Brought to you by WBIW News and Network Indiana
Last updated on Thursday, May 31, 2012
(WEST LAFAYETTE) - An agricultural expert says Indiana’s recent hot, dry weather is taking a toll on the state’s young corn crop.
Purdue Extension agronomist Bob Nielsen says the U.S. Drought Monitor shows that Indiana and Ohio are both beginning to experience abnormally dry weather that can damage young corn plants.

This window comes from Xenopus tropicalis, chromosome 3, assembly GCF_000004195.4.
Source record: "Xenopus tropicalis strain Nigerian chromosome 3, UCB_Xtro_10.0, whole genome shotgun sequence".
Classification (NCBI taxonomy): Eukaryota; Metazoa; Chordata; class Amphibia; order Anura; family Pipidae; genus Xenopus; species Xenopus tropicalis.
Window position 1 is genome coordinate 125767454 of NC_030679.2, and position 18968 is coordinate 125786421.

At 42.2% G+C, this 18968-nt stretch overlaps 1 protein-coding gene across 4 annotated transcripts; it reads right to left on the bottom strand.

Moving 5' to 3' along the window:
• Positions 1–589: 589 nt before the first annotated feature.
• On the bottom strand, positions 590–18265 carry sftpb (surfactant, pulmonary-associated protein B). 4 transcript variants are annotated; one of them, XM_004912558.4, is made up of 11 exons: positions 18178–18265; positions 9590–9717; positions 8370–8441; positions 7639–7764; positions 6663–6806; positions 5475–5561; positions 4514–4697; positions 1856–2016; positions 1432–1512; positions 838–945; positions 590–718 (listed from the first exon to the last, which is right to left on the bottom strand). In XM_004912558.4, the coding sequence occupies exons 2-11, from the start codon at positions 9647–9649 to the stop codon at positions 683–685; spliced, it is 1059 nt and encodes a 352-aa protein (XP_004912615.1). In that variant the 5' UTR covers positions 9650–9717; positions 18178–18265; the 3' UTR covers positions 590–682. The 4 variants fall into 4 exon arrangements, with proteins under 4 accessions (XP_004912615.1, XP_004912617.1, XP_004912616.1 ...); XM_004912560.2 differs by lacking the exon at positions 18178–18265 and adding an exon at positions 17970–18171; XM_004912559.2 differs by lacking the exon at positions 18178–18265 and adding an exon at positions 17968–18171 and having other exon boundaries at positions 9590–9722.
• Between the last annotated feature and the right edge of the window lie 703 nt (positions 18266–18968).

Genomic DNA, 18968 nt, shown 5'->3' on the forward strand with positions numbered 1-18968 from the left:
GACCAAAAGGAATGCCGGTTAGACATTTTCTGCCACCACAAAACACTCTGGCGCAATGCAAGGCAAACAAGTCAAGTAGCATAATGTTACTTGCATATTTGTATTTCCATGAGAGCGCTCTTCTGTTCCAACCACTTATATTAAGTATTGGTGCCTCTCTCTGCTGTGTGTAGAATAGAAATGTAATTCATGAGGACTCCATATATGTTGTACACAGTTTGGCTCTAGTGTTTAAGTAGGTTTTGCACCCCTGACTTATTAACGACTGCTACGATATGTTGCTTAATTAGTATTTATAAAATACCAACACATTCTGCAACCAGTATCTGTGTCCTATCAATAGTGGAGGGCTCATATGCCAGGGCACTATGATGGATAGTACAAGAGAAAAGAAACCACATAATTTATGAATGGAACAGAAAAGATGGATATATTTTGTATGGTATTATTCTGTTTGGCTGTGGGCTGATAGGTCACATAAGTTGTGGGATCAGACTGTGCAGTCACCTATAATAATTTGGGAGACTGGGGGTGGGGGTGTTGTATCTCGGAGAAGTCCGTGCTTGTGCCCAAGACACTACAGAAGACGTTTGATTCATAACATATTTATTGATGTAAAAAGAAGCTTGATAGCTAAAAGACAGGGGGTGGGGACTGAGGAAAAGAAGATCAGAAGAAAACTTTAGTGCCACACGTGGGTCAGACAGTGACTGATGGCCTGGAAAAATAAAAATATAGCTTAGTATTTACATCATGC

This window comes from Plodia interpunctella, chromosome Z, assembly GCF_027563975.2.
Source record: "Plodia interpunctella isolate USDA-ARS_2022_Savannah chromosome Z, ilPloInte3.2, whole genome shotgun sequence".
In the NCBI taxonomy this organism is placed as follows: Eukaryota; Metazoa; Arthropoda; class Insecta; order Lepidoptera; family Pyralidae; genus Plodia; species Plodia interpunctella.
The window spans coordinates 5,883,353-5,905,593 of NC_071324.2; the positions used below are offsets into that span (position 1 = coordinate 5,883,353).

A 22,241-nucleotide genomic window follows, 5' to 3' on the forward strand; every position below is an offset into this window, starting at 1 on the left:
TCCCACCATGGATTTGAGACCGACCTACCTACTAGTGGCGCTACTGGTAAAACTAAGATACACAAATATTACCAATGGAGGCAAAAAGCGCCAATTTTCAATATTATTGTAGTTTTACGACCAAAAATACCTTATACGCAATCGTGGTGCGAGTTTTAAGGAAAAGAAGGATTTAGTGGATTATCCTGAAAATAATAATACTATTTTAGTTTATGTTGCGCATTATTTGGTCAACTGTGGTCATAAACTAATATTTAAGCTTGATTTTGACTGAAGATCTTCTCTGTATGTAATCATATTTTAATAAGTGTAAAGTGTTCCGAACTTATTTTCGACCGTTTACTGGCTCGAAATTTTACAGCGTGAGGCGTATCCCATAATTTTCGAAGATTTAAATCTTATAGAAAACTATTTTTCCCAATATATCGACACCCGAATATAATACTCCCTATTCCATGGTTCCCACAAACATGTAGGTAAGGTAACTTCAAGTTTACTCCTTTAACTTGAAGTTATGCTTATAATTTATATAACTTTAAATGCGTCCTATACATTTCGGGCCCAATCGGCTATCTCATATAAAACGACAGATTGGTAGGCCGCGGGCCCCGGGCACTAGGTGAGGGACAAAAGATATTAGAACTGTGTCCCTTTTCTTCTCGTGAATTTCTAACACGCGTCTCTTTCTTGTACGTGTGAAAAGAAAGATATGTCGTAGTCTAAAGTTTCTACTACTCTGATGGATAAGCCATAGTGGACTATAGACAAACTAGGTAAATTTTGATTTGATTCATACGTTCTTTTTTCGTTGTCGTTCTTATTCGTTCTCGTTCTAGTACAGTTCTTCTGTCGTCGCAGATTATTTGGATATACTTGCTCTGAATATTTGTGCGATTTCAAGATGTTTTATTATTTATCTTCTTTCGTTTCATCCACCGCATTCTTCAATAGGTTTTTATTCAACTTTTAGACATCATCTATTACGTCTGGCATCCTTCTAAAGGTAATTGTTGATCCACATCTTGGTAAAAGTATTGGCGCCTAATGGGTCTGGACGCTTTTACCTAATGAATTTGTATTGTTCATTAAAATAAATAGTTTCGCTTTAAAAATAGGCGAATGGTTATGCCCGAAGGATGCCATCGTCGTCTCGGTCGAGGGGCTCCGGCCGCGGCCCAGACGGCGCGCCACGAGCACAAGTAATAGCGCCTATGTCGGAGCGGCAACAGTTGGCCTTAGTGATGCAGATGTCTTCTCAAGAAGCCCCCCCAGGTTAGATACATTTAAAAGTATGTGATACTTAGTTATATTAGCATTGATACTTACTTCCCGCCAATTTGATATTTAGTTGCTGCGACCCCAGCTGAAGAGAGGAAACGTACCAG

Nielsen says a large portion of Indiana's corn crop is now in danger of becoming overly stressed from the heat and dry soils.
He says the recent combination of dry soil and 90-degree readings can be extremely stressful to young corn plants because they need enough soil moisture to develop their root systems.
Nielsen says the bottom line is that farmers with vulnerable corn need to "pray for rain or turn on the irrigation" systems.
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